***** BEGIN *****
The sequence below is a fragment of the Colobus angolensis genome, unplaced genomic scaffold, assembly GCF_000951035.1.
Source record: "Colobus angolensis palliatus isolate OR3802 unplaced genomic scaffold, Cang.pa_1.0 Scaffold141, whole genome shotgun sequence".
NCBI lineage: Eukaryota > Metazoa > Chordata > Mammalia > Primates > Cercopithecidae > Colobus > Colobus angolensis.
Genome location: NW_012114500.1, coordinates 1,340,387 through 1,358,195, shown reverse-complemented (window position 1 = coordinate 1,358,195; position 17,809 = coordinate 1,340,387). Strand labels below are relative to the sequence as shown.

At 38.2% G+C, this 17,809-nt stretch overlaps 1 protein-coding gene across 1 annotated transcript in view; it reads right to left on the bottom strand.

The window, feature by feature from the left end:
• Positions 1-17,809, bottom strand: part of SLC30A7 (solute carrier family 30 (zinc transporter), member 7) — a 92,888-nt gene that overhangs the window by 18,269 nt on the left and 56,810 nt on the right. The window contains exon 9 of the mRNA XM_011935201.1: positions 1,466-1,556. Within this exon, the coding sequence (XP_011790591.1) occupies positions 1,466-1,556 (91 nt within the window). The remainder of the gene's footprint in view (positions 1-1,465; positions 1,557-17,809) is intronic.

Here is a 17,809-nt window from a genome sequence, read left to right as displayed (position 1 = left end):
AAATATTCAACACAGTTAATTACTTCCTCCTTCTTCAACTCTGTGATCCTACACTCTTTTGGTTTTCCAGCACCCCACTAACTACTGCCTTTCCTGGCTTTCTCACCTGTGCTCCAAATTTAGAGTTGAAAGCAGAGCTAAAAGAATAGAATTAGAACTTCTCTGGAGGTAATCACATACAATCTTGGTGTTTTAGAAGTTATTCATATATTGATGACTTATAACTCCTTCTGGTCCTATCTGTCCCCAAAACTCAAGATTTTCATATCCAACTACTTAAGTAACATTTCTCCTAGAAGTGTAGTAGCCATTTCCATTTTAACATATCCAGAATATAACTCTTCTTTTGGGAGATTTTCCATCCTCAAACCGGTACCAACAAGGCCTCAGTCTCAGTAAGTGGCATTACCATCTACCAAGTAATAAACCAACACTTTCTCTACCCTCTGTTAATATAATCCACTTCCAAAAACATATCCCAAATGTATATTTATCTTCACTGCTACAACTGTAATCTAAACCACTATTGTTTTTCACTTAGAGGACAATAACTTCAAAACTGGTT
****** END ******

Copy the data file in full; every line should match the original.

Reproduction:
The sequence below is a fragment of the Colobus angolensis genome, unplaced genomic scaffold, assembly GCF_000951035.1.
Source record: "Colobus angolensis palliatus isolate OR3802 unplaced genomic scaffold, Cang.pa_1.0 Scaffold141, whole genome shotgun sequence".
NCBI lineage: Eukaryota > Metazoa > Chordata > Mammalia > Primates > Cercopithecidae > Colobus > Colobus angolensis.
Genome location: NW_012114500.1, coordinates 1,340,387 through 1,358,195, shown reverse-complemented (window position 1 = coordinate 1,358,195; position 17,809 = coordinate 1,340,387). Strand labels below are relative to the sequence as shown.

At 38.2% G+C, this 17,809-nt stretch overlaps 1 protein-coding gene across 1 annotated transcript in view; it reads right to left on the bottom strand.

The window, feature by feature from the left end:
• Positions 1-17,809, bottom strand: part of SLC30A7 (solute carrier family 30 (zinc transporter), member 7) — a 92,888-nt gene that overhangs the window by 18,269 nt on the left and 56,810 nt on the right. The window contains exon 9 of the mRNA XM_011935201.1: positions 1,466-1,556. Within this exon, the coding sequence (XP_011790591.1) occupies positions 1,466-1,556 (91 nt within the window). The remainder of the gene's footprint in view (positions 1-1,465; positions 1,557-17,809) is intronic.

Here is a 17,809-nt window from a genome sequence, read left to right as displayed (position 1 = left end):
AAATATTCAACACAGTTAATTACTTCCTCCTTCTTCAACTCTGTGATCCTACACTCTTTTGGTTTTCCAGCACCCCACTAACTACTGCCTTTCCTGGCTTTCTCACCTGTGCTCCAAATTTAGAGTTGAAAGCAGAGCTAAAAGAATAGAATTAGAACTTCTCTGGAGGTAATCACATACAATCTTGGTGTTTTAGAAGTTATTCATATATTGATGACTTATAACTCCTTCTGGTCCTATCTGTCCCCAAAACTCAAGATTTTCATATCCAACTACTTAAGTAACATTTCTCCTAGAAGTGTAGTAGCCATTTCCATTTTAACATATCCAGAATATAACTCTTCTTTTGGGAGATTTTCCATCCTCAAACCGGTACCAACAAGGCCTCAGTCTCAGTAAGTGGCATTACCATCTACCAAGTAATAAACCAACACTTTCTCTACCCTCTGTTAATATAATCCACTTCCAAAAACATATCCCAAATGTATATTTATCTTCACTGCTACAACTGTAATCTAAACCACTATTGTTTTTCACTTAGAGGACAATAACTTCAAAACTGGTT